As a reaction to the Gaba judgment, the parliamentary motion Français requested the Swiss Federal Council in December 2018 to amend Article 5 CartA and to stipulate that both qualitative and quantitative criteria must be taken into account when determining whether an agreement is unlawful. Article 5(1bis) Draft-CartA provides for the effects control called for by the motion Français: In addition to qualitative criteria, quantitative criteria must also be taken into account when assessing the significance of hardcore anticompetitive agreements.
The per se significance of certain agreements introduced by the Gaba judgment has led to legal uncertainty for companies, for example in the case of cooperation agreements or joint ventures. A clarification of Article 5 CartA, according to which qualitative and quantitative criteria are to be taken into account, would prevent such agreements from being considered as in principle fulfilling the significance test and thus – subject to the efficiency justification, which in practice is difficult to prove – potentially sanctionable conduct. The implementation of the parliamentary motion Français thus gives companies more leeway for competitively desirable behavior, but raises fears on the part of the Federal Council of declining competitive pressure and rising prices.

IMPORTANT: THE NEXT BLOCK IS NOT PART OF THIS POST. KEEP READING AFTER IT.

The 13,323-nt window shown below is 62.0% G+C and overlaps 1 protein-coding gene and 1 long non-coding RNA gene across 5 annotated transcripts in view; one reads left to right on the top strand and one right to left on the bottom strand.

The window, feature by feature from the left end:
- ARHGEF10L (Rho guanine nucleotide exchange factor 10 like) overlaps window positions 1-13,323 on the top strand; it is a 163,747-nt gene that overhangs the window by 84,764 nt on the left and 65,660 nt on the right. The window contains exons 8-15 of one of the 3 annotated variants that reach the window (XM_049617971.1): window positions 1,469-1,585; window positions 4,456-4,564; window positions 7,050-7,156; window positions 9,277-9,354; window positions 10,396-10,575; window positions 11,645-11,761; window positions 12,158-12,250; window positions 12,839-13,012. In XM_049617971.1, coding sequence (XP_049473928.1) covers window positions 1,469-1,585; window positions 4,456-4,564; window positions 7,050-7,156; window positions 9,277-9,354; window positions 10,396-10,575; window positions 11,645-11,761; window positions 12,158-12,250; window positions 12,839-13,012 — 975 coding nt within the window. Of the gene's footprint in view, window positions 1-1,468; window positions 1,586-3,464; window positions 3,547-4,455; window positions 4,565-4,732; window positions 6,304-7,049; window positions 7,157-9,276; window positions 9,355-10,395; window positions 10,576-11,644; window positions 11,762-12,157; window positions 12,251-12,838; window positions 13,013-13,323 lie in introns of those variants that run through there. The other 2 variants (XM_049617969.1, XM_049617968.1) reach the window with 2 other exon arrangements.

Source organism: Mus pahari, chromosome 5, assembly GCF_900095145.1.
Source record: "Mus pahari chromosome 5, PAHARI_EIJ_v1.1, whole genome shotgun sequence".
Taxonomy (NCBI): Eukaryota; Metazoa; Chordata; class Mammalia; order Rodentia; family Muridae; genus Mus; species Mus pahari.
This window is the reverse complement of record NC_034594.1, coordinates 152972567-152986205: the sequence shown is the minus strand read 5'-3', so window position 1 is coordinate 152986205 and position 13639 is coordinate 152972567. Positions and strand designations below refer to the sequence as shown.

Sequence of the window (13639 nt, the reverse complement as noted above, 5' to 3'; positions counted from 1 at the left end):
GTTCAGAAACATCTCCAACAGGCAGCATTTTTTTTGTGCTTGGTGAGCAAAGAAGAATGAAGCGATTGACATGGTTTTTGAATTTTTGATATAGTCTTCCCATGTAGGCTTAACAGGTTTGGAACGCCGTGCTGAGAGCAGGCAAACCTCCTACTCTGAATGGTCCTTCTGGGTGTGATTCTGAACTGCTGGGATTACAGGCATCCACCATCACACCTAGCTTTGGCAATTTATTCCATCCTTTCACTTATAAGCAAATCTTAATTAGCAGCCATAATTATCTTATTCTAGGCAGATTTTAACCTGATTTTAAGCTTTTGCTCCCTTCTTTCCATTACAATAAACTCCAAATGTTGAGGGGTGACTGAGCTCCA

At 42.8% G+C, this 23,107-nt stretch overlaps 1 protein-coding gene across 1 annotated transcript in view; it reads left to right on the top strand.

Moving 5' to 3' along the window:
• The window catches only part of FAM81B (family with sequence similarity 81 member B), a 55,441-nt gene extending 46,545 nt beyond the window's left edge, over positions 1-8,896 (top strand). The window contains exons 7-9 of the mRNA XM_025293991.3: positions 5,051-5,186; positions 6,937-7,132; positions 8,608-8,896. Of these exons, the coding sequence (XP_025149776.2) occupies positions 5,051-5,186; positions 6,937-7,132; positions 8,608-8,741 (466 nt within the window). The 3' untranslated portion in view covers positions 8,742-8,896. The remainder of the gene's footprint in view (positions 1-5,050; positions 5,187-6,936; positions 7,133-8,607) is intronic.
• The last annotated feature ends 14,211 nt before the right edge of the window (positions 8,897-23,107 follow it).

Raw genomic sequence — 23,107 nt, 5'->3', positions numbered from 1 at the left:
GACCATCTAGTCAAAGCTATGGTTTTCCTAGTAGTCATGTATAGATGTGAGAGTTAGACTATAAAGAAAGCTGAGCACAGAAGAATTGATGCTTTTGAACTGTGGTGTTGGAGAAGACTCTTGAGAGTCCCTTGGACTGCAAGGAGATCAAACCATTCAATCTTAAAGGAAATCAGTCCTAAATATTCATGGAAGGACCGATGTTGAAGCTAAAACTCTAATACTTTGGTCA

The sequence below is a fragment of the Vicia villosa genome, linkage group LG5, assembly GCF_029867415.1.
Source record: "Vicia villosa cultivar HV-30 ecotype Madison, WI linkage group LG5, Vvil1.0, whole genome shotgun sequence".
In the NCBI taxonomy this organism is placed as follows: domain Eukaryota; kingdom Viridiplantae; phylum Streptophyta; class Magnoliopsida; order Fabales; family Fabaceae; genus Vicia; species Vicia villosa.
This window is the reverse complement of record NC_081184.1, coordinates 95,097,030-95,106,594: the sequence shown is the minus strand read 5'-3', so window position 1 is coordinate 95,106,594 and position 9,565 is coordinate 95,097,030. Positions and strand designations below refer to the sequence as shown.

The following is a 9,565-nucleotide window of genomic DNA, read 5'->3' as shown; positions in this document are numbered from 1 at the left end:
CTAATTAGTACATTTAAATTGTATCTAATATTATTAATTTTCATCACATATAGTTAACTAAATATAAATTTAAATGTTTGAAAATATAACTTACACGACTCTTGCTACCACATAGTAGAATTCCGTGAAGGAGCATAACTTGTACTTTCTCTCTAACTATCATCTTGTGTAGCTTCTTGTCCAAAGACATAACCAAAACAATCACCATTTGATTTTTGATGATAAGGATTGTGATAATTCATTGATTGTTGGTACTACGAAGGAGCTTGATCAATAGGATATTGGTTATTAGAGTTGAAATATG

II. Merger Control
A. Limitation of the Notification Obligation
According to the Draft-CartA, the notification requirement is to be waived in the event of international mergers that are assessed by the European Commission, if all relevant geographic markets include Switzerland and at least the European Economic Area (EEA) (Article 9(1bis) Draft-CartA).